Thomas P. Manning, businessman and chess expert mysteriously shot in a locked room, dies clutching some chess pieces. Police are baffled, and finally abandon the case. Six months later, victim's daughter Leah Manning, stung by a scurrilous book about the case, enlists the aid of Charlie Chan and Number 3 Son. Additional murders follow, leading to a climactic confrontation in a seemingly deserted "Fun House." Written by
Rod Crawford <firstname.lastname@example.org>
Son Tommy replaces his brother Jimmy, and for the better. Jimmy's bug-eyed, constantly interrupting persona was somewhat over the top, and Benson Fong's Tommy plays the role of sidekick just straight enough to take the cringe out of the character. Much of the comic relief is transferred to Mantan Moreland's Birmingham Brown, and Moreland was the man to carry it off. Unlike most of the Chan comic relief characters, Birmingham's antics are generally set apart from Charlie's detective work, and don't interfere so much with the unfolding of the mystery. And Moreland himself was just a better actor than the Chan sons or the various other characters who played the role.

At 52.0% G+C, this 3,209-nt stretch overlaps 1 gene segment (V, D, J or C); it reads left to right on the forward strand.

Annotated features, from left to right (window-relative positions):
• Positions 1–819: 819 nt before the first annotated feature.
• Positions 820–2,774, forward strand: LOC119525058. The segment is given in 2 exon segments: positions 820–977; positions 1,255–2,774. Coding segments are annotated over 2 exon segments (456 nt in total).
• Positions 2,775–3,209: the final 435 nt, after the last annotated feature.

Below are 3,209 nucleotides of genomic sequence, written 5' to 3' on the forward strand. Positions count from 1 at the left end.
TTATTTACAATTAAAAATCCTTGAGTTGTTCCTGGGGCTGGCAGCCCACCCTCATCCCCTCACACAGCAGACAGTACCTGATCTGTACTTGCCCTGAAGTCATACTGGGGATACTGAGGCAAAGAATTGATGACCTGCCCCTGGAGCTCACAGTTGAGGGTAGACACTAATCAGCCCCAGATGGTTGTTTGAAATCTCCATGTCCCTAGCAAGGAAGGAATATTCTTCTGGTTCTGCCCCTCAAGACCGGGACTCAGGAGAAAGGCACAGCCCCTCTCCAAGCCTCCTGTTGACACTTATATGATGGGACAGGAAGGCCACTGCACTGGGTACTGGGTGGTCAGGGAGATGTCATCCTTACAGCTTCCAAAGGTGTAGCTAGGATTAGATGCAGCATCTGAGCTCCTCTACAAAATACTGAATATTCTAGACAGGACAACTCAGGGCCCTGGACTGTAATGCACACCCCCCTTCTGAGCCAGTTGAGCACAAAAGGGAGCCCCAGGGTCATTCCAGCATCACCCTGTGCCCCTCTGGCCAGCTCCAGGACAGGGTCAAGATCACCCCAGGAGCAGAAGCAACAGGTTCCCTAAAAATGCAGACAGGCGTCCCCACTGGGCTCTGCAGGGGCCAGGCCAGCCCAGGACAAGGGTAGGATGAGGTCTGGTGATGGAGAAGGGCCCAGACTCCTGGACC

The fun house is a classic crime setting, and its use here - though done on the cheap - fits right in to the series. The plot doesn't play out like many Chan movies - a good guy isn't revealed to be a bad guy, As a result, the end is less a reveal than a long action/danger scene. Nice change-up from the usual Chan. And while many prefer Warner Oland, Sidney Toler is Chan to me in this episode - one step ahead, as always.
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